Screen time has increased exponentially for everyone, especially for young people, where it has doubled from pre-pandemic levels. At a critical time of relational, in-person development, virtual has become reality. Teens would rather text than talk — a trend that will have far-reaching social implications as young people grow up and enter the professional workforce.   

Tragically, individuals who should know better have instilled a spirit of fear in many students. Even though children are at greater risk of driving in a car than contracting COVID-19, counselors report that a widespread paralyzing psychosis has emerged. Instead of serving as a calming voice of reason, some adults have contributed to the escalating hysteria — ignoring the facts for fleeting and misguided feelings, along with politically motivated concerns surrounding the virus. Never mind reality. Instead, they’ve developed a George Costanza philosophy – “It’s not a lie if you believe it.”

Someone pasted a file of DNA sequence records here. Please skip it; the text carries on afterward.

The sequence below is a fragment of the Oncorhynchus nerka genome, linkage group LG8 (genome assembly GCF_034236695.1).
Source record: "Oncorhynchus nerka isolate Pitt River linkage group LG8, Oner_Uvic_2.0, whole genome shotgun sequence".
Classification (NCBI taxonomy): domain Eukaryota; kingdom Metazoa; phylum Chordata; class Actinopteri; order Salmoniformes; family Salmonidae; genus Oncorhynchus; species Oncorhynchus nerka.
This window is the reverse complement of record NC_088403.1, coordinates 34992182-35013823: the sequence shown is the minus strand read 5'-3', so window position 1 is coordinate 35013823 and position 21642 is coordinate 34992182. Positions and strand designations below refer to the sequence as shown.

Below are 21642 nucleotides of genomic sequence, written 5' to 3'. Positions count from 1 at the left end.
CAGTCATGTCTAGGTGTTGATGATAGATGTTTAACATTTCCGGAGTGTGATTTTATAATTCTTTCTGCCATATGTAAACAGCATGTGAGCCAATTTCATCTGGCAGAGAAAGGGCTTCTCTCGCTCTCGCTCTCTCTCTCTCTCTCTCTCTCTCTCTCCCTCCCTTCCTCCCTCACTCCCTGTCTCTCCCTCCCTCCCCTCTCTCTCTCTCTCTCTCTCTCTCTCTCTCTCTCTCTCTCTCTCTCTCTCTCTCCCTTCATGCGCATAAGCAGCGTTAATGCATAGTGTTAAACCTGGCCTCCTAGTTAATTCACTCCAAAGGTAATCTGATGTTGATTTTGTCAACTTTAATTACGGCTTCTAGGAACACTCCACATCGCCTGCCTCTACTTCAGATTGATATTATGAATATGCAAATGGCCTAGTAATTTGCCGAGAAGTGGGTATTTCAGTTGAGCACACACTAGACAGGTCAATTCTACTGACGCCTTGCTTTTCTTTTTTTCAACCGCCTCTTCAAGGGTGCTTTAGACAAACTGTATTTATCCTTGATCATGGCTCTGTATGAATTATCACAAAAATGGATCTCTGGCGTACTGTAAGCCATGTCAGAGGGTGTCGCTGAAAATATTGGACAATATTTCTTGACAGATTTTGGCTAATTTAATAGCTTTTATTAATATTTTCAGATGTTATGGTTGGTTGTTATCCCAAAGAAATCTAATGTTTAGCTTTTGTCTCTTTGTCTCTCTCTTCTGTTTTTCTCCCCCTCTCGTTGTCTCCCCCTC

For several generations now, American children have been caught in the crosshairs of a cultural and political battle. In fact, they have become victimized by individuals obsessed with revolutionizing societal norms. To the left, children are used and abused as political pawns. They are seen as expendable and forgettable casualties in this dangerous and destructive social experiment.  

For these radicals, COVID-19 is seen as a crisis and opportunity to exploit. It’s being used as an extension or version of an ongoing campaign to radically change cultural norms regarding the government’s relationship and control of education and children. Rather than protecting, defending, and sacrificing for children and their interests, these ideologues are determined to serve their own selfish dreams and desires.  

Now we have the rise of the “Mama Bear Movement.” This movement is an informal but determined coalition of mothers banding together to defend and protect against an aggressive and progressive attack on their children. It is the conservative response to this leftist overreach. I welcome and celebrate it.